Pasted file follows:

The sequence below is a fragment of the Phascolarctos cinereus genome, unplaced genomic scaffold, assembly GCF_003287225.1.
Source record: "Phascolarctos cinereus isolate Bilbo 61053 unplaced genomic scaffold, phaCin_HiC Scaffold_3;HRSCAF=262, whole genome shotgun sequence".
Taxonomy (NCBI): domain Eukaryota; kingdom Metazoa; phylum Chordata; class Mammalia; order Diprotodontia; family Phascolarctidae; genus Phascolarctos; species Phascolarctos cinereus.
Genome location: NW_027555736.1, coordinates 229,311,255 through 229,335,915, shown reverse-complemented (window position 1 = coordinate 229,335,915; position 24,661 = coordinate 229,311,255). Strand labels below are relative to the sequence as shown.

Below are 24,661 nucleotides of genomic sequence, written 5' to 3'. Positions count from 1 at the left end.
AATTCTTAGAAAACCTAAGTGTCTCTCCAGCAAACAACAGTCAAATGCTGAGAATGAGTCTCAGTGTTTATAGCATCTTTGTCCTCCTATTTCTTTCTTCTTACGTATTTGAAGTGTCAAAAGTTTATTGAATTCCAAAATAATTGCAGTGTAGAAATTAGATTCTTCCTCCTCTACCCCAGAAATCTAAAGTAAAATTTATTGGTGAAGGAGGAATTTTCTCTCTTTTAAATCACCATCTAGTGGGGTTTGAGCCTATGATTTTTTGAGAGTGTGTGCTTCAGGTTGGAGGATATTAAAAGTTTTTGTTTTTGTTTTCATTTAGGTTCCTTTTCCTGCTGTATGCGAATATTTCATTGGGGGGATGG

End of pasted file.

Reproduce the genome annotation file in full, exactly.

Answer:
The sequence below is a fragment of the Phascolarctos cinereus genome, unplaced genomic scaffold, assembly GCF_003287225.1.
Source record: "Phascolarctos cinereus isolate Bilbo 61053 unplaced genomic scaffold, phaCin_HiC Scaffold_3;HRSCAF=262, whole genome shotgun sequence".
Taxonomy (NCBI): domain Eukaryota; kingdom Metazoa; phylum Chordata; class Mammalia; order Diprotodontia; family Phascolarctidae; genus Phascolarctos; species Phascolarctos cinereus.
Genome location: NW_027555736.1, coordinates 229,311,255 through 229,335,915, shown reverse-complemented (window position 1 = coordinate 229,335,915; position 24,661 = coordinate 229,311,255). Strand labels below are relative to the sequence as shown.

Below are 24,661 nucleotides of genomic sequence, written 5' to 3'. Positions count from 1 at the left end.
AATTCTTAGAAAACCTAAGTGTCTCTCCAGCAAACAACAGTCAAATGCTGAGAATGAGTCTCAGTGTTTATAGCATCTTTGTCCTCCTATTTCTTTCTTCTTACGTATTTGAAGTGTCAAAAGTTTATTGAATTCCAAAATAATTGCAGTGTAGAAATTAGATTCTTCCTCCTCTACCCCAGAAATCTAAAGTAAAATTTATTGGTGAAGGAGGAATTTTCTCTCTTTTAAATCACCATCTAGTGGGGTTTGAGCCTATGATTTTTTGAGAGTGTGTGCTTCAGGTTGGAGGATATTAAAAGTTTTTGTTTTTGTTTTCATTTAGGTTCCTTTTCCTGCTGTATGCGAATATTTCATTGGGGGGATGG